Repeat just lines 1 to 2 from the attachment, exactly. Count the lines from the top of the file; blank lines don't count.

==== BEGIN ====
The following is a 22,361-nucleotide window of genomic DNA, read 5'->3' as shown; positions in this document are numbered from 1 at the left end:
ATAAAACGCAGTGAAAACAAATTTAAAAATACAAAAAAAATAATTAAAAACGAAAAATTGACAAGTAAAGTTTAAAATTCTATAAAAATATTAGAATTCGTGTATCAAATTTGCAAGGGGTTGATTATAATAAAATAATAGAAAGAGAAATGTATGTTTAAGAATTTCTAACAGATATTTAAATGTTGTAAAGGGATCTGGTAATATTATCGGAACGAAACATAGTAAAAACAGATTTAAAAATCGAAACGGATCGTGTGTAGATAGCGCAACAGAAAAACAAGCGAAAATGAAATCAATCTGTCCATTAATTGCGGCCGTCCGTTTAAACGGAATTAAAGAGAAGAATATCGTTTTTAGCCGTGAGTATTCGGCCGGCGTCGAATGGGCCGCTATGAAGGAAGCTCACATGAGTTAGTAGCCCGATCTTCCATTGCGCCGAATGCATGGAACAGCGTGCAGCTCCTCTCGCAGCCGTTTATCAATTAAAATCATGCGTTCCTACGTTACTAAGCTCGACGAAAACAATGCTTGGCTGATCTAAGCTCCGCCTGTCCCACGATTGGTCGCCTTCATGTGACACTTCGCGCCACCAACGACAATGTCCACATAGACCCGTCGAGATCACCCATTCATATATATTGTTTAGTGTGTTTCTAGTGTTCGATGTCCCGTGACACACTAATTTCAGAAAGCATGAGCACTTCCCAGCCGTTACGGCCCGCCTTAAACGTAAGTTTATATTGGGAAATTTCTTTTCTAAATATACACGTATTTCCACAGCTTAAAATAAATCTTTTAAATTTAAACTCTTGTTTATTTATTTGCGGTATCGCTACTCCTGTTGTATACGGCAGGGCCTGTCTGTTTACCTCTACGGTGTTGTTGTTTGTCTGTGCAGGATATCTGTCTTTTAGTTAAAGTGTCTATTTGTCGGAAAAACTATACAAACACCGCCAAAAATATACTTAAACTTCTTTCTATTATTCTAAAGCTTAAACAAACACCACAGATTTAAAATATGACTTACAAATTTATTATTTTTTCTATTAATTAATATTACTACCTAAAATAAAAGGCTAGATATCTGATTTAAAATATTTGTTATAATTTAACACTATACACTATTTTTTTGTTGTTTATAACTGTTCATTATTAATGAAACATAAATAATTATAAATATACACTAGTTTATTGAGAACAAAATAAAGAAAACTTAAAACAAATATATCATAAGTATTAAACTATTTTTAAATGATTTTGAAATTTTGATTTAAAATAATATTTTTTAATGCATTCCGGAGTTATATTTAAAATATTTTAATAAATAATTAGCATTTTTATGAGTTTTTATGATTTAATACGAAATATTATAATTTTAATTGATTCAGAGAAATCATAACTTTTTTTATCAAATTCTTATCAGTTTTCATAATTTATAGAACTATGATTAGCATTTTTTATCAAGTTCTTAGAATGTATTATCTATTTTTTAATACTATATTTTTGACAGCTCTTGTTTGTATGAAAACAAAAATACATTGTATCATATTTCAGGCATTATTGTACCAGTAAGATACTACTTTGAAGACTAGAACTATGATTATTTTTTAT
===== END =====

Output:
The following is a 22,361-nucleotide window of genomic DNA, read 5'->3' as shown; positions in this document are numbered from 1 at the left end:
ATAAAACGCAGTGAAAACAAATTTAAAAATACAAAAAAAATAATTAAAAACGAAAAATTGACAAGTAAAGTTTAAAATTCTATAAAAATATTAGAATTCGTGTATCAAATTTGCAAGGGGTTGATTATAATAAAATAATAGAAAGAGAAATGTATGTTTAAGAATTTCTAACAGATATTTAAATGTTGTAAAGGGATCTGGTAATATTATCGGAACGAAACATAGTAAAAACAGATTTAAAAATCGAAACGGATCGTGTGTAGATAGCGCAACAGAAAAACAAGCGAAAATGAAATCAATCTGTCCATTAATTGCGGCCGTCCGTTTAAACGGAATTAAAGAGAAGAATATCGTTTTTAGCCGTGAGTATTCGGCCGGCGTCGAATGGGCCGCTATGAAGGAAGCTCACATGAGTTAGTAGCCCGATCTTCCATTGCGCCGAATGCATGGAACAGCGTGCAGCTCCTCTCGCAGCCGTTTATCAATTAAAATCATGCGTTCCTACGTTACTAAGCTCGACGAAAACAATGCTTGGCTGATCTAAGCTCCGCCTGTCCCACGATTGGTCGCCTTCATGTGACACTTCGCGCCACCAACGACAATGTCCACATAGACCCGTCGAGATCACCCATTCATATATATTGTTTAGTGTGTTTCTAGTGTTCGATGTCCCGTGACACACTAATTTCAGAAAGCATGAGCACTTCCCAGCCGTTACGGCCCGCCTTAAACGTAAGTTTATATTGGGAAATTTCTTTTCTAAATATACACGTATTTCCACAGCTTAAAATAAATCTTTTAAATTTAAACTCTTGTTTATTTATTTGCGGTATCGCTACTCCTGTTGTATACGGCAGGGCCTGTCTGTTTACCTCTACGGTGTTGTTGTTTGTCTGTGCAGGATATCTGTCTTTTAGTTAAAGTGTCTATTTGTCGGAAAAACTATACAAACACCGCCAAAAATATACTTAAACTTCTTTCTATTATTCTAAAGCTTAAACAAACACCACAGATTTAAAATATGACTTACAAATTTATTATTTTTTCTATTAATTAATATTACTACCTAAAATAAAAGGCTAGATATCTGATTTAAAATATTTGTTATAATTTAACACTATACACTATTTTTTTGTTGTTTATAACTGTTCATTATTAATGAAACATAAATAATTATAAATATACACTAGTTTATTGAGAACAAAATAAAGAAAACTTAAAACAAATATATCATAAGTATTAAACTATTTTTAAATGATTTTGAAATTTTGATTTAAAATAATATTTTTTAATGCATTCCGGAGTTATATTTAAAATATTTTAATAAATAATTAGCATTTTTATGAGTTTTTATGATTTAATACGAAATATTATAATTTTAATTGATTCAGAGAAATCATAACTTTTTTTATCAAATTCTTATCAGTTTTCATAATTTATAGAACTATGATTAGCATTTTTTATCAAGTTCTTAGAATGTATTATCTATTTTTTAATACTATATTTTTGACAGCTCTTGTTTGTATGAAAACAAAAATACATTGTATCATATTTCAGGCATTATTGTACCAGTAAGATACTACTTTGAAGACTAGAACTATGATTATTTTTTAT